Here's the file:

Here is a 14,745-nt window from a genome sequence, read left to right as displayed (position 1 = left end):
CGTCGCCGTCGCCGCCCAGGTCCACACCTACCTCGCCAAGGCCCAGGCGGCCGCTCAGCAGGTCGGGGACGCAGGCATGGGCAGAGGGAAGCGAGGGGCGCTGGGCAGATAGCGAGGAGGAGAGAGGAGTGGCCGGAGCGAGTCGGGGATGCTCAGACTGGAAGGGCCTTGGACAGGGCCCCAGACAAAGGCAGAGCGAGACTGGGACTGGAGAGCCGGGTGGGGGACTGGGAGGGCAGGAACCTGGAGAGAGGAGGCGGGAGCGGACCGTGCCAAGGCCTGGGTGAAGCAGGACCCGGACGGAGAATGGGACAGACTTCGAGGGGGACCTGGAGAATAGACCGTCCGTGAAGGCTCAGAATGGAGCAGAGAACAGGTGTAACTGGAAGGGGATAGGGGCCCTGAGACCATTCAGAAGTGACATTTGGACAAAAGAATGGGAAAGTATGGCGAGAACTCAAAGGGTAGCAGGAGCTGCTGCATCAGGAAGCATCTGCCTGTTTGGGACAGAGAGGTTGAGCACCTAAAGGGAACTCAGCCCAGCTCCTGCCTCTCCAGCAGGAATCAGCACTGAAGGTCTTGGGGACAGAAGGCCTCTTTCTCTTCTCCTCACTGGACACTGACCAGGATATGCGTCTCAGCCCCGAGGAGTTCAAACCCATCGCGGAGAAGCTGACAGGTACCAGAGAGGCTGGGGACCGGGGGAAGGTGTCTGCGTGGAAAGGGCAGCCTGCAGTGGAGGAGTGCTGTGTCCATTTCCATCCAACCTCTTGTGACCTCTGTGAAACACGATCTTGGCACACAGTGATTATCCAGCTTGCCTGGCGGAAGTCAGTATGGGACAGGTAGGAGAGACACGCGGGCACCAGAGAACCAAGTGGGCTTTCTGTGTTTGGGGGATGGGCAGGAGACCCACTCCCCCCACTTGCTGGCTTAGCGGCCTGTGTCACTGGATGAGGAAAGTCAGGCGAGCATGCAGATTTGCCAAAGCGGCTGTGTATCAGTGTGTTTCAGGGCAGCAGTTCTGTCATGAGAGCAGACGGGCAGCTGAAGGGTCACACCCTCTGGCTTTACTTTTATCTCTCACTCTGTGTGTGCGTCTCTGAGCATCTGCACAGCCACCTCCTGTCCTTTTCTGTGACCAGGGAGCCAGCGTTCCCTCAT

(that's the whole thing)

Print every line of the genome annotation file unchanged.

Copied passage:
Here is a 14,745-nt window from a genome sequence, read left to right as displayed (position 1 = left end):
CGTCGCCGTCGCCGCCCAGGTCCACACCTACCTCGCCAAGGCCCAGGCGGCCGCTCAGCAGGTCGGGGACGCAGGCATGGGCAGAGGGAAGCGAGGGGCGCTGGGCAGATAGCGAGGAGGAGAGAGGAGTGGCCGGAGCGAGTCGGGGATGCTCAGACTGGAAGGGCCTTGGACAGGGCCCCAGACAAAGGCAGAGCGAGACTGGGACTGGAGAGCCGGGTGGGGGACTGGGAGGGCAGGAACCTGGAGAGAGGAGGCGGGAGCGGACCGTGCCAAGGCCTGGGTGAAGCAGGACCCGGACGGAGAATGGGACAGACTTCGAGGGGGACCTGGAGAATAGACCGTCCGTGAAGGCTCAGAATGGAGCAGAGAACAGGTGTAACTGGAAGGGGATAGGGGCCCTGAGACCATTCAGAAGTGACATTTGGACAAAAGAATGGGAAAGTATGGCGAGAACTCAAAGGGTAGCAGGAGCTGCTGCATCAGGAAGCATCTGCCTGTTTGGGACAGAGAGGTTGAGCACCTAAAGGGAACTCAGCCCAGCTCCTGCCTCTCCAGCAGGAATCAGCACTGAAGGTCTTGGGGACAGAAGGCCTCTTTCTCTTCTCCTCACTGGACACTGACCAGGATATGCGTCTCAGCCCCGAGGAGTTCAAACCCATCGCGGAGAAGCTGACAGGTACCAGAGAGGCTGGGGACCGGGGGAAGGTGTCTGCGTGGAAAGGGCAGCCTGCAGTGGAGGAGTGCTGTGTCCATTTCCATCCAACCTCTTGTGACCTCTGTGAAACACGATCTTGGCACACAGTGATTATCCAGCTTGCCTGGCGGAAGTCAGTATGGGACAGGTAGGAGAGACACGCGGGCACCAGAGAACCAAGTGGGCTTTCTGTGTTTGGGGGATGGGCAGGAGACCCACTCCCCCCACTTGCTGGCTTAGCGGCCTGTGTCACTGGATGAGGAAAGTCAGGCGAGCATGCAGATTTGCCAAAGCGGCTGTGTATCAGTGTGTTTCAGGGCAGCAGTTCTGTCATGAGAGCAGACGGGCAGCTGAAGGGTCACACCCTCTGGCTTTACTTTTATCTCTCACTCTGTGTGTGCGTCTCTGAGCATCTGCACAGCCACCTCCTGTCCTTTTCTGTGACCAGGGAGCCAGCGTTCCCTCAT